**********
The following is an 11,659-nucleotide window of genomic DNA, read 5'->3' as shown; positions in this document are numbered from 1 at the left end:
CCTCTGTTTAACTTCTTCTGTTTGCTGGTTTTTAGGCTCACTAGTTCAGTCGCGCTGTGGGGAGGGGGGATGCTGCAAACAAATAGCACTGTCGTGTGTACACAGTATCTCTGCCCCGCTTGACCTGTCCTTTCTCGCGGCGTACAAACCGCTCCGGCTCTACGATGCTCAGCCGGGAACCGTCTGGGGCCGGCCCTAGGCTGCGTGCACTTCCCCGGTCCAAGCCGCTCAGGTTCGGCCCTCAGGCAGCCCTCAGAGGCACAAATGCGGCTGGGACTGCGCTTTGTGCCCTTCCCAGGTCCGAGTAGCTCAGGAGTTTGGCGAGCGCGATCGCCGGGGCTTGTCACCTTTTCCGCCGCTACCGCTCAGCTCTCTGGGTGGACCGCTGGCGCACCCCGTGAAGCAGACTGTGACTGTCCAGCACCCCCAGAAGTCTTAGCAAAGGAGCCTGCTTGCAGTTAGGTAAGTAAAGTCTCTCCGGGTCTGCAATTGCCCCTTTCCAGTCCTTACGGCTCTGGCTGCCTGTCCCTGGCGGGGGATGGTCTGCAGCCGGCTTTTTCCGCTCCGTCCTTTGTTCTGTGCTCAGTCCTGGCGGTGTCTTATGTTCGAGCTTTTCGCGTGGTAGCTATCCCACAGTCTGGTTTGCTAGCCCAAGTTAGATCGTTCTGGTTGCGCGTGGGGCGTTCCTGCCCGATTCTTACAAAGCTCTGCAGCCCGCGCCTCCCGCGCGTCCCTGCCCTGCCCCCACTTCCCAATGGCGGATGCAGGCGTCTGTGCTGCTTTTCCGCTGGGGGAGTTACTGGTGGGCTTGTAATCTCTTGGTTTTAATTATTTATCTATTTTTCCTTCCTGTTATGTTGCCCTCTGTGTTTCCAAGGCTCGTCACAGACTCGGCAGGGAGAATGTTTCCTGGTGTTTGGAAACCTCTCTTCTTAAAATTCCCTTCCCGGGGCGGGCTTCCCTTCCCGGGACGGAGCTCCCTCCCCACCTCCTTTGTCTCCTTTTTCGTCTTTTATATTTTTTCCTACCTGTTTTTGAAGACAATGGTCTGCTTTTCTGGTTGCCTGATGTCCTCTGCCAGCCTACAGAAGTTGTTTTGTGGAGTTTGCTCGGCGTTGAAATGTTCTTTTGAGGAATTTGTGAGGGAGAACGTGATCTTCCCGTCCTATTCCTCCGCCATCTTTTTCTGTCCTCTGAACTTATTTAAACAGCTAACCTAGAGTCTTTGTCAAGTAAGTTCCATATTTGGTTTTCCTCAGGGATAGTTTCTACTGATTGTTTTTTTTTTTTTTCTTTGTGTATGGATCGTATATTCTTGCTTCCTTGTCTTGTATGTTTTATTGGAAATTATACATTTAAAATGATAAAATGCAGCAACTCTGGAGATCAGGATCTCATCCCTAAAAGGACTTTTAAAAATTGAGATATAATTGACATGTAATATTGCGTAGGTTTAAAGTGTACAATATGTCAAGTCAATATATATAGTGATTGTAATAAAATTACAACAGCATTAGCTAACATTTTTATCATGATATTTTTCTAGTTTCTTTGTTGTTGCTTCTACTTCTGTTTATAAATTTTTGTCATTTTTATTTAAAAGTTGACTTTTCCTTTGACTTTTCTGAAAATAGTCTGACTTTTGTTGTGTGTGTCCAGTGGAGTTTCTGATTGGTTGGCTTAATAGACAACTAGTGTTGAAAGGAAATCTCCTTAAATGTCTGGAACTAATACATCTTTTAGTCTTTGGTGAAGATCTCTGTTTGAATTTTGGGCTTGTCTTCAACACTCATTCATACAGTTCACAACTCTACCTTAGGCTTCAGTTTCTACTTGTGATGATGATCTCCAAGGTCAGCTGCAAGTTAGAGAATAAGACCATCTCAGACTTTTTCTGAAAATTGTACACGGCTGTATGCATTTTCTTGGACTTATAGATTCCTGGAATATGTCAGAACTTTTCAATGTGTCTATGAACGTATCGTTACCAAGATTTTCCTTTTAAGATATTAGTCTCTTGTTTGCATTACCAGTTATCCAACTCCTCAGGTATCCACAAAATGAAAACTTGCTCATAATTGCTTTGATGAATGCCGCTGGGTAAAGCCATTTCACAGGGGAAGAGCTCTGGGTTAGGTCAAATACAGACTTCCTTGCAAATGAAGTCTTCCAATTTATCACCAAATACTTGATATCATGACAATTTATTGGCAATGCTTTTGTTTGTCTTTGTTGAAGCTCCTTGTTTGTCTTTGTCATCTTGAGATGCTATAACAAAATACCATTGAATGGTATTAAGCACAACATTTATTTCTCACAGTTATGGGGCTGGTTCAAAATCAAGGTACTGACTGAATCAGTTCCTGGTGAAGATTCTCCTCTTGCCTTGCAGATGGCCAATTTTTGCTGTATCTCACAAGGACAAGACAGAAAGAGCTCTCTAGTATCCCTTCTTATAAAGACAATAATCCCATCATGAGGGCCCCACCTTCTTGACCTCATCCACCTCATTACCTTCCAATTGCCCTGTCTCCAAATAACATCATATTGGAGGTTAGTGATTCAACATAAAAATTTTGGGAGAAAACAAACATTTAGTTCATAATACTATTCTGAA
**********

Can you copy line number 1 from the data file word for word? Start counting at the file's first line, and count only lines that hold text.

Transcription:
The following is an 11,659-nucleotide window of genomic DNA, read 5'->3' as shown; positions in this document are numbered from 1 at the left end: